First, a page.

Karlsruhe - A fantastic base for the Black Forest

credit: HunterBliss

Not many people in the UK have heard of Karlsruhe, which is a shame because the fan shaped city is the perfect base for exploring Germany’s Black Forest region, and beyond. Here are Paul Wojnicki’s top reasons to add Karlsruhe to your list of places to visit in 2018.

Name

credit: Paul Wojnicki

At the heart of Europe

It’s hard to think of a city that’s better placed for a multi city break than Karlsruhe. Strasbourg and Frankfurt are only an hour away, Cologne and Basel a mere two, Paris and Munich a shade over three. Karlsruhe makes the perfect pit stop for a night or two if you fly into one of these cities and fly out of the other. TOP TIP: DBahn’s excellent value Sparpreis tickets allow two free stopovers (up to 48 hours per stop). The ticket we used in August cost 49 Euros and took us all the way from Munich to Amsterdam with 48 hour stopovers in Karlsruhe and Cologne.

Name

credit: Andreas_Zerndl

Gateway to the Black Forest

Besides some of Europe’s most iconic cities being within a couple of hours there are a host of world famous Black Forest towns and cities right on Karlsruhe’s doorstep. The world famous Baden Baden is a mere 15 minutes away and Heidelberg less than an hour. Indeed Karlsruhe’s pioneering tram system is able to take you right from the heart of the city centre to both these towns and deep into the Black Forest, without even changing onto a train, thanks to the fact that the trams are able to run on both tram tracks and rail tracks. This innovative Karlsruhe system has been adopted by numerous German cities since its conception in the early 1990’s.

Name

credit: Paul Wojnicki

Best value City Card

 I’m not normally a fan of city cards, indeed I find many of them to be a complete waste of money. Not so the Karlsruhe card, which for around £20 will get you 48 hours of free transport, entrance to the zoo, tons of museums, a ride on one of Germany’s oldest funiculars, a steam train ride in the palace gardens and all the usual discounts these cards give for partner shops and restaurants.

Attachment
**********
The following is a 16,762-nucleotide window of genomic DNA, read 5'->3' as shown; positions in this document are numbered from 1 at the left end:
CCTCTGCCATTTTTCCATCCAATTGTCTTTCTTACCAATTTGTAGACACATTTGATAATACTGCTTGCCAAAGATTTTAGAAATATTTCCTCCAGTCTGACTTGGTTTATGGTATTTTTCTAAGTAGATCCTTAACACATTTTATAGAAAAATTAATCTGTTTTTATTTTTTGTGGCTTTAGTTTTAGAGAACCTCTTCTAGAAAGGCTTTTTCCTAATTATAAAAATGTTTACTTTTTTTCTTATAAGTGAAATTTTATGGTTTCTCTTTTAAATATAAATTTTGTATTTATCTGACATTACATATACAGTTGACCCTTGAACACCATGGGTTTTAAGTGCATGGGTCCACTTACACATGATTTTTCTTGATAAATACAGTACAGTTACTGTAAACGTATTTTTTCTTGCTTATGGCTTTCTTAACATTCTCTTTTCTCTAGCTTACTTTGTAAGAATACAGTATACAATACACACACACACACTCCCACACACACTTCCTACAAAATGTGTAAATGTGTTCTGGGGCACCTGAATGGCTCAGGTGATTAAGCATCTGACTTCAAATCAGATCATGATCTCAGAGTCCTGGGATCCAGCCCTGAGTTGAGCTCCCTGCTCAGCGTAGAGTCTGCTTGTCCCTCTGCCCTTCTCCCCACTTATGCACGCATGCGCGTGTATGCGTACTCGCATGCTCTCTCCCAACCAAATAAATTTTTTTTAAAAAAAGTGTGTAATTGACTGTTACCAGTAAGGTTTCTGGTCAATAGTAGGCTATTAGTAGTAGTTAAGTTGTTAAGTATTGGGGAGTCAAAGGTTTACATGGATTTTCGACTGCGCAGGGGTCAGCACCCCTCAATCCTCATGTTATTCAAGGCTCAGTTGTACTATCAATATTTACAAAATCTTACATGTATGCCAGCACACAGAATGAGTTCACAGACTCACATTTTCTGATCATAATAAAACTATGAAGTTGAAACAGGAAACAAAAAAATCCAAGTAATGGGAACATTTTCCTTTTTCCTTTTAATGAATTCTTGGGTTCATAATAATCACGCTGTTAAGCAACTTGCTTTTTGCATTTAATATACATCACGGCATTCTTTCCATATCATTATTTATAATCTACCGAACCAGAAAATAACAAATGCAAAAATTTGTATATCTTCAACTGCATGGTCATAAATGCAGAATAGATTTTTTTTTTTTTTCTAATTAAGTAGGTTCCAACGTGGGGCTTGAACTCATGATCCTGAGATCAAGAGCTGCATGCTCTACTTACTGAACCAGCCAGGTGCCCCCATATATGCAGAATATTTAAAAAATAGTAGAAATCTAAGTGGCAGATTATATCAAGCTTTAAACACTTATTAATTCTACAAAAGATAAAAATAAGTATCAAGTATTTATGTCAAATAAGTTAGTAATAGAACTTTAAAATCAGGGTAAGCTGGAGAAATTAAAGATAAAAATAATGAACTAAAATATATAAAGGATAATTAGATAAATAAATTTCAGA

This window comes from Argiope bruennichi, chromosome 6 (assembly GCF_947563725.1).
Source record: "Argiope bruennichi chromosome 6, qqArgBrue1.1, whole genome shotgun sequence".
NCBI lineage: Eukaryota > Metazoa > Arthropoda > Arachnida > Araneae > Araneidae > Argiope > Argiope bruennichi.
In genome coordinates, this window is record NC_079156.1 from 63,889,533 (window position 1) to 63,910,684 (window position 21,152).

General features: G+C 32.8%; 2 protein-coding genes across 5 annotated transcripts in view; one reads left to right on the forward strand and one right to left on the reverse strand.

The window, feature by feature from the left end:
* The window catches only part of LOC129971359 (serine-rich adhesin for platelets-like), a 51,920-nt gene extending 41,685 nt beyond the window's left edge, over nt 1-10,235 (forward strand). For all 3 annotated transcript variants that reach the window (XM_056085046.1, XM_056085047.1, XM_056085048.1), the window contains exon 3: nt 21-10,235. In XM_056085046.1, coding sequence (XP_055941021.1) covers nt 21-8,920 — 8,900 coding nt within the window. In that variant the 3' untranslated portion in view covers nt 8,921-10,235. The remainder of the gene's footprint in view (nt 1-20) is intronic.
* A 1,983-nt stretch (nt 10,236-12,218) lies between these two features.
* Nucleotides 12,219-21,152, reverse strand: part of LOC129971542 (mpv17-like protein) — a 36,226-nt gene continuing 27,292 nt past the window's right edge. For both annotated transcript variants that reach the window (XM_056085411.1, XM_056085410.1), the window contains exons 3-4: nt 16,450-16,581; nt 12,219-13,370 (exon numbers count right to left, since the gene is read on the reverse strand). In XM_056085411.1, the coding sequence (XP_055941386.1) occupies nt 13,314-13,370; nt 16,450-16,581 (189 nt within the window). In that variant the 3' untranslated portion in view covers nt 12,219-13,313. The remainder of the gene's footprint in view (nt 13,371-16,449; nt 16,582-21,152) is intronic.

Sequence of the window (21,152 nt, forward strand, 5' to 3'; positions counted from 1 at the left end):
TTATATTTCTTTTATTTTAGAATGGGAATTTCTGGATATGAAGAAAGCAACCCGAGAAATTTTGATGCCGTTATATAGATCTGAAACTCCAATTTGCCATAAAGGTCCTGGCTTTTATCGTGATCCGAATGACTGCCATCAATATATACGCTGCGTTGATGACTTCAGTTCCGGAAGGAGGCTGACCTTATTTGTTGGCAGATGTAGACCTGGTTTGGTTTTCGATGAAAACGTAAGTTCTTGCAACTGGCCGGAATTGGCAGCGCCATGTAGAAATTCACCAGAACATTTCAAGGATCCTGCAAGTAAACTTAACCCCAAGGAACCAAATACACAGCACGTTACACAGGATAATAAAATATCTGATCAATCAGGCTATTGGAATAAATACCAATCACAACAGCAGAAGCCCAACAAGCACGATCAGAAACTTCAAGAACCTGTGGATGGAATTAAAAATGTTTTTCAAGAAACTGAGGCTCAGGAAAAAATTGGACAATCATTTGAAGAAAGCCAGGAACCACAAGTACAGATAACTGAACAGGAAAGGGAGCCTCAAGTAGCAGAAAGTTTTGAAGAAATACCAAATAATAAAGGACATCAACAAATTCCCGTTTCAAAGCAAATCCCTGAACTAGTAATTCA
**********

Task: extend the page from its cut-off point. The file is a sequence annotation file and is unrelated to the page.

One of the warmest cities in Germany

The micro-climate makes this region the warmest and sunniest in Germany, so it’s just as well that there are no shortage of green spaces to enjoy the sun in. The city’s municipal gardens/zoo stretch all the way from the train station to the southern edge of the city centre and is one of the largest downtown gardens in Germany. There are also vast swathes of parkland in the palace gardens to explore, including excellent botanical gardens and a steam train which runs in the summer months.

Name

credit: Paul Wojnicki

Great for “fans” of urban design

 It’s hard to appreciate at ground level exactly how intricately the streets of Karlsruhe have been planned, but you’ll more than likely spot a drone or two in the palace gardens (we did), taking aerial photographs of the spoke like streets that radiate out from the picturesque palace, giving the impression of a giant fan. So impressive is the design that none other than Thomas Jefferson is supposed to have suggested a similar design for Washington DC when commissioning Pierre L’Enfant to design the fledgling city.

So Karlsruhe is perfect for a day trip then?

Not at all, we visited for two nights and struggled to fit in all of the city and one or two suburbs, let alone Baden Baden or Heidelberg. You’ll need at least a couple of days to appreciate the city itself and it makes a great base for exploring the surrounding region. Regional rail cards give up to five people unlimited travel for a day and hotels are far cheaper here than in Baden Baden. We stayed at the Novotel, situated at the northern entrance of the zoo and close to the Palace and its gardens. It’s also right next to a host of museums and a concert house, so the perfect base for Karlsruhe card holders. Good quality rooms cost as little as £69 a night at the time of writing.